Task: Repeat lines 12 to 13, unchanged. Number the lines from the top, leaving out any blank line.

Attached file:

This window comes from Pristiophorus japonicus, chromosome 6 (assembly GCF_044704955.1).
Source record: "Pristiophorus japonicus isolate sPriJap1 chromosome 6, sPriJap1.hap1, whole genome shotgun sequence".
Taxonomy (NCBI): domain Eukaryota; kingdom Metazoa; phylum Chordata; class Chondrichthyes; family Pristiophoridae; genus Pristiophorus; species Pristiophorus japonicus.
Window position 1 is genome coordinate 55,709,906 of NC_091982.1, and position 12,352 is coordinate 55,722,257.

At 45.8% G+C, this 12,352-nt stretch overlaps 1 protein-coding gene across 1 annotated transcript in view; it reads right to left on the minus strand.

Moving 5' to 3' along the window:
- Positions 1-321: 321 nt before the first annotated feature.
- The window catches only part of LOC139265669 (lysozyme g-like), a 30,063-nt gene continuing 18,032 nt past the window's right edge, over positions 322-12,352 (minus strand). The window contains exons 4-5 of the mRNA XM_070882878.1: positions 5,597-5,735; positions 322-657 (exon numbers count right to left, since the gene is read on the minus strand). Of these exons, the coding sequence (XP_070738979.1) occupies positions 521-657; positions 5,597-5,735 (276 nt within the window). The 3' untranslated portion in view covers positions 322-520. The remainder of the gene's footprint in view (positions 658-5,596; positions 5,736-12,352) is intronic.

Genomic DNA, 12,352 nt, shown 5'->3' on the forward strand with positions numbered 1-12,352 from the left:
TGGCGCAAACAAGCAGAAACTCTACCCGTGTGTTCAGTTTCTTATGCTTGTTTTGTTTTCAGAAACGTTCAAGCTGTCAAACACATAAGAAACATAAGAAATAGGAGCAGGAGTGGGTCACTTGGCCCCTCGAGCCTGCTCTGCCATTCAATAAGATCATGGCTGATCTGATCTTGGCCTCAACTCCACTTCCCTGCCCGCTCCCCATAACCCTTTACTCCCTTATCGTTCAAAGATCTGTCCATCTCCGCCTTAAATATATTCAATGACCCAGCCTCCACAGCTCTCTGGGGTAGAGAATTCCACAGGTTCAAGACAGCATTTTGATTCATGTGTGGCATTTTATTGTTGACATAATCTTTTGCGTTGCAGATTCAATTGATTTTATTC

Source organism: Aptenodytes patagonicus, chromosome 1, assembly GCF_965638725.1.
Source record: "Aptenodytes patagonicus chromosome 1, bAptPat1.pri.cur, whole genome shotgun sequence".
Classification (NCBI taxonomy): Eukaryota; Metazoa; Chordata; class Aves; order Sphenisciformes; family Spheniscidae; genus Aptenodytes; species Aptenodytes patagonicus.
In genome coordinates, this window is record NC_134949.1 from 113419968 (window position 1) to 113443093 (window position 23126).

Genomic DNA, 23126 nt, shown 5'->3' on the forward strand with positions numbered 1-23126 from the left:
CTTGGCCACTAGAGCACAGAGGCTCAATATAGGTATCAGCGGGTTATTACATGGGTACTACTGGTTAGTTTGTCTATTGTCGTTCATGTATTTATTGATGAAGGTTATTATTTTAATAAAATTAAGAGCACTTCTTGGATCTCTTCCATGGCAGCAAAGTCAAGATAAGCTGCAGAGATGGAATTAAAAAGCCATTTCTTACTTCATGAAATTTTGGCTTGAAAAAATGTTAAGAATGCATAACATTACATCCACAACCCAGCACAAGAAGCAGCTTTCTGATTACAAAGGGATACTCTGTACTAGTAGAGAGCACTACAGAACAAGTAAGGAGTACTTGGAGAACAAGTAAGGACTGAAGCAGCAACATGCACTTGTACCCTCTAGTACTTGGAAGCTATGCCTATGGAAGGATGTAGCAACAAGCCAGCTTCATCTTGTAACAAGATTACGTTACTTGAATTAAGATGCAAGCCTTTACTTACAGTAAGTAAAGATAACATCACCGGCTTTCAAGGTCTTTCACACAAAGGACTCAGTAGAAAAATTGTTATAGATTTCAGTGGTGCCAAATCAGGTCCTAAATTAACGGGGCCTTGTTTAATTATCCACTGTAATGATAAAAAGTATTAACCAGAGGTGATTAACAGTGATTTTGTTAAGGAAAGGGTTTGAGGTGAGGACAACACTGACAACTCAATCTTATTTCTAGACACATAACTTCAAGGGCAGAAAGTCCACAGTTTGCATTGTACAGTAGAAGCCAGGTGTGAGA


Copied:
Source record: "Aptenodytes patagonicus chromosome 1, bAptPat1.pri.cur, whole genome shotgun sequence".
Classification (NCBI taxonomy): Eukaryota; Metazoa; Chordata; class Aves; order Sphenisciformes; family Spheniscidae; genus Aptenodytes; species Aptenodytes patagonicus.